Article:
The impact of the novel coronavirus (COVID – 19) on the daily lives of Americans has been brought into even sharper focus just in the last 72 hours. In an effort to avoid a dramatic spike in the growth of the virus, as was experienced in Italy and Iran, public health officials are advising workers to stay home whenever possible; most schools and public facilities are closed, and as we all know household goods are in short supply.
The construction industry will not avoid having to make decisions in the coming hours and days about keeping ongoing projects moving forward or putting them on hold. Owners, general contractors, subcontractors, and suppliers will be faced with decisions to scale back or entirely put projects on hold. Placing a project on hold will have time and cost impacts. Under these extraordinary circumstances, proactive steps are needed to ensure sound decisions are made about temporary suspension of work on currently active projects. This evaluation starts with consideration of the applicable contract provisions.
Most construction contracts have a Force Majeure clause. Generally, a Force Majeure event involves extraordinary circumstances beyond the control of the contracting parties, which could include a war, strike, riot or an “act of God”. When properly triggered, the contractor and subcontractors are not responsible for schedule delays associated with the project being put on hold due to a force majeure event. Also, when properly triggered, a Force Majeure clause protects owners from having to pay the contractor and subcontractors for work interruptions.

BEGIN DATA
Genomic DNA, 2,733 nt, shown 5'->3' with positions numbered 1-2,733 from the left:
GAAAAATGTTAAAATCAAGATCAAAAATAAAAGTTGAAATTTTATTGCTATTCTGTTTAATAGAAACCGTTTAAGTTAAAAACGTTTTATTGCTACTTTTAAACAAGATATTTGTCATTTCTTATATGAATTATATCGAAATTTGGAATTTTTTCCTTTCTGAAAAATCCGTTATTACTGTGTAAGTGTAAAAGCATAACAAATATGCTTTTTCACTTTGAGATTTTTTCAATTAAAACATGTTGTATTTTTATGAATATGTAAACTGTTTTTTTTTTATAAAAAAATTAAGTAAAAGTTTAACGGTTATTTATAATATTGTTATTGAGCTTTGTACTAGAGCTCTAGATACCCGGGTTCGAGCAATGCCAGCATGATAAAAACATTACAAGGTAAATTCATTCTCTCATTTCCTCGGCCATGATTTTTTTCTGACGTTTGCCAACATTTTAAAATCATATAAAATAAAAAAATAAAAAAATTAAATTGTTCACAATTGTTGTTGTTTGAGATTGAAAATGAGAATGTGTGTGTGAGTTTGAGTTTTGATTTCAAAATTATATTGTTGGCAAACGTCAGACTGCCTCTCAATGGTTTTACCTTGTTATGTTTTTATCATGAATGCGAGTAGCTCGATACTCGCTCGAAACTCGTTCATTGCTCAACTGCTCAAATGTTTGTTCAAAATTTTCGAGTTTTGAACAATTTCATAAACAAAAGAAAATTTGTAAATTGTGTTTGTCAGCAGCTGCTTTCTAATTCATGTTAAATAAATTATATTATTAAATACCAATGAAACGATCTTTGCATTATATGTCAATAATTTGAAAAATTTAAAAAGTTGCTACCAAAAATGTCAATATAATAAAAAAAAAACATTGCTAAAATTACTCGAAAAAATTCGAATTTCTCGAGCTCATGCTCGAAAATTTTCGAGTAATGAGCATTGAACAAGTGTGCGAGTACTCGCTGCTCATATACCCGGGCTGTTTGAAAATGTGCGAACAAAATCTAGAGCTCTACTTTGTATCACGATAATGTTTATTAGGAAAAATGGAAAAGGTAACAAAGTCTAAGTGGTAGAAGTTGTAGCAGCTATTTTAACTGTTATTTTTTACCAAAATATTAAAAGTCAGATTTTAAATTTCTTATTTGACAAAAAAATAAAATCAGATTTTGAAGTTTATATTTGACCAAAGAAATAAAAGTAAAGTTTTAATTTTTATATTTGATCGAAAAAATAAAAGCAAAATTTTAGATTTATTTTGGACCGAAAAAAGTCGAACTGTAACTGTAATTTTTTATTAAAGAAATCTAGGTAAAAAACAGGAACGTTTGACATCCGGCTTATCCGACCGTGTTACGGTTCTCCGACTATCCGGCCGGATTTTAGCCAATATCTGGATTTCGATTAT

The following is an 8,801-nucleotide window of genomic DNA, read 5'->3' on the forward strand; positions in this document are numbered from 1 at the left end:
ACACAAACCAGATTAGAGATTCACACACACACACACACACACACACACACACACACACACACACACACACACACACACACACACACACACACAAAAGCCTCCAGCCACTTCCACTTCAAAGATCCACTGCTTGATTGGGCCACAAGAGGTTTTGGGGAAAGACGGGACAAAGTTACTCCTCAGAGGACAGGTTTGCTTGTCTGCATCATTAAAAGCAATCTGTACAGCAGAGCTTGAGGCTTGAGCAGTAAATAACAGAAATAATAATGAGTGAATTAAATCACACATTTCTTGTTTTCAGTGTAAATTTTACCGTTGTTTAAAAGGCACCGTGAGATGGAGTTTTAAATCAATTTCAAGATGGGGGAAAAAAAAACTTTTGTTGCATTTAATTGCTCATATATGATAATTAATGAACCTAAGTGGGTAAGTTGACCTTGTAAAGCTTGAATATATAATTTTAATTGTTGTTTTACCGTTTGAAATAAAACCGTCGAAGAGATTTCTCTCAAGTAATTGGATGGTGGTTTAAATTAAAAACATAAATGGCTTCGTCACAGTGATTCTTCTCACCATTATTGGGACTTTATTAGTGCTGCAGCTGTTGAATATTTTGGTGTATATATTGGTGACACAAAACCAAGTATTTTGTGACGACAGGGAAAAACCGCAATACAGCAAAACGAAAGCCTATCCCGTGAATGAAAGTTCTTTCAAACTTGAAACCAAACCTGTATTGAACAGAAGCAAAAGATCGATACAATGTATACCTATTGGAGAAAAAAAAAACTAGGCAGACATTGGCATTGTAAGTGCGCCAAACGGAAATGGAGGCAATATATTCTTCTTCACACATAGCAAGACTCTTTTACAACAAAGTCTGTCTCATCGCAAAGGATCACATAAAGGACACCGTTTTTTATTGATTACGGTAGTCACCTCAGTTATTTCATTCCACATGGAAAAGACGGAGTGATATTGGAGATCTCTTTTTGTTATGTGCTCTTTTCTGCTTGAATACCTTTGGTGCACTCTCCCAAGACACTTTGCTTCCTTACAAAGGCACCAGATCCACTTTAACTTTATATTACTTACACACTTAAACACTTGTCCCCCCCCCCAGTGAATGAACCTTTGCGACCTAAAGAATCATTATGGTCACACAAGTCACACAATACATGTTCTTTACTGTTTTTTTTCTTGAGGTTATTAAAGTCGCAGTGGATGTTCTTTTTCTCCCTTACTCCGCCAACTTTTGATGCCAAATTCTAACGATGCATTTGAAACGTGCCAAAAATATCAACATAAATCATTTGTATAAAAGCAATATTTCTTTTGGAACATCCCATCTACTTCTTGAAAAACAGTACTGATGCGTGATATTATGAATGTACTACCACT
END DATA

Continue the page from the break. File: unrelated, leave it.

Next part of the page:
A Force Majeure clause typically has significantly different legal and financial consequences than suspension of work or termination clauses. These differences must be understood before taking action to idle a project. If a decision is made to put a project on hold, the notice of such an event and the contract provisions under which the parties are proceeding must be made extremely clear.
Careful thought must also be given in advance to any decision involving maintaining a safe and secure worksite while work is being placed on hold.
It is also possible that applicable insurance policies provide business interruption coverage for this unique event that is impacting all aspects of the construction industry and global economy. There are many factors to consider before deciding to scale back, place on hold, or to move forward on a construction project in this climate. For legal counsel on contract provisions during this unprecedented time, please contact John Darling at firstname.lastname@example.org